March 7, 2013 AT 7:00 am

Official MakerBot Replicator 2 Extruder Alternative Builds Upon Community Mods #3dthursday

SpringTensioner

Here’s a great story from the Thingiverse world. Whosawhatsis’ Minimalist MK7 Replacement mod has been a favorite for almost three years on Thingiverse given the widespread use of the MK7 toolhead for the still active MakerBot Cupcake, Thing-O-Matics, and in custom desktop 3D printers. His mod uses minimal additional “vitamin” hardware and printed parts to replace the delrin filament plunger with a spring tensioner, an approach which helps for printing a range of slightly fluctuating filament diameters among other things, opening up users to more filament vendors.

Emmett’s popular MK8 edition, based on Whosawhatsis’ mod, is in extensive use throughout the Replicator 1 community. And now whpthomas, “Wingcommander,” has a great version of the mod for the Rep2/2x community.

Sharing and improving on each others’ design is in the spirit of the desktop 3D printing community — and now MakerBot has taken note of these techniques and designed a derivative “official” version themselves that pays tribute to the hard work of the community. A great community story from the MakerBot Blog:

There are certain issues that the wrong amount of plunger tension can cause. For example, too much tension can cause a clicking sound when the end of the filament isn’t able to move past the drive gear. Too little tension can cause the filament to stop feeding altogether.

There should be a design that makes the process much easier.

Enter Thingiverse user whpthomas who came up with an improvement that has really seen some traction. It’s a great mod that makes the machine more reliable over the long haul.

Genius. We love this.

Thing #42250 “Replicator 2 Extruder Upgrade” by whpthomas, is one of these very useful designs. It’s based on an extruder mod from Thingiverse superstar emmett, who based his design on one from another star user, whosawhatsis. The basic idea of this series of designs is to use a spring-loaded arm to squeeze the filament between the drive gear and a bearing.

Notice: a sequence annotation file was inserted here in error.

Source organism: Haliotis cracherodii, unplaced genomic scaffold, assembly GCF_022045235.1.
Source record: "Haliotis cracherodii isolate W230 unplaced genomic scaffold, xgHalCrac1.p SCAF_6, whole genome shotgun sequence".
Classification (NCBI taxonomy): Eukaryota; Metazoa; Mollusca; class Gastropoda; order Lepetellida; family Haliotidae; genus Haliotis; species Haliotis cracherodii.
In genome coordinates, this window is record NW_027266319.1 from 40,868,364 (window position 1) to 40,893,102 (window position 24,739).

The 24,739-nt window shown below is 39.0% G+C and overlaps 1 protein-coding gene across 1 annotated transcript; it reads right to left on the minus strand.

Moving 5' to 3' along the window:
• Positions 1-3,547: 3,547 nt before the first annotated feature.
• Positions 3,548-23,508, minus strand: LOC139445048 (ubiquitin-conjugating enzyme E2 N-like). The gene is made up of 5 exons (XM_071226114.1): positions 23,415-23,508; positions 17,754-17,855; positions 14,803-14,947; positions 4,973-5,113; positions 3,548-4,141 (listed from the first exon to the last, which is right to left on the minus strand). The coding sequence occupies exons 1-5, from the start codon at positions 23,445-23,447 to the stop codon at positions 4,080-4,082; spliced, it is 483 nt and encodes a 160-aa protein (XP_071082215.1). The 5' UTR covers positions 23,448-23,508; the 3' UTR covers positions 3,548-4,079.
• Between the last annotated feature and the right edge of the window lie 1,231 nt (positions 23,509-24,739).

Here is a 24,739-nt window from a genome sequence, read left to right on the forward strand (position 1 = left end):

After extensive testing, we’ve decided that this approach is too good to ignore. We’ve modified this design to reuse the spring we already use for the build plate. We also added in a little bit of extra guidance for the filament where it enters the hot end of the extruder. Take a look on our Thingiverse page to see our adaptation of whpthomas’ great design.

Read more.


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Every Thursday is #3dthursday here at Adafruit! The DIY 3D printing community has passion and dedication for making solid objects from digital models. Recently, we have noticed electronics projects integrated with 3D printed enclosures, brackets, and sculptures, so each Thursday we celebrate and highlight these bold pioneers!

Have you considered building a 3D project around an Arduino or other microcontroller? How about printing a bracket to mount your Raspberry Pi to the back of your HD monitor? And don’t forget the countless LED projects that are possible when you are modeling your projects in 3D!

The Adafruit Learning System has dozens of great tools to get you well on your way to creating incredible works of engineering, interactive art, and design with your 3D printer! If you’ve made a cool project that combines 3D printing and electronics, be sure to let us know, and we’ll feature it here!

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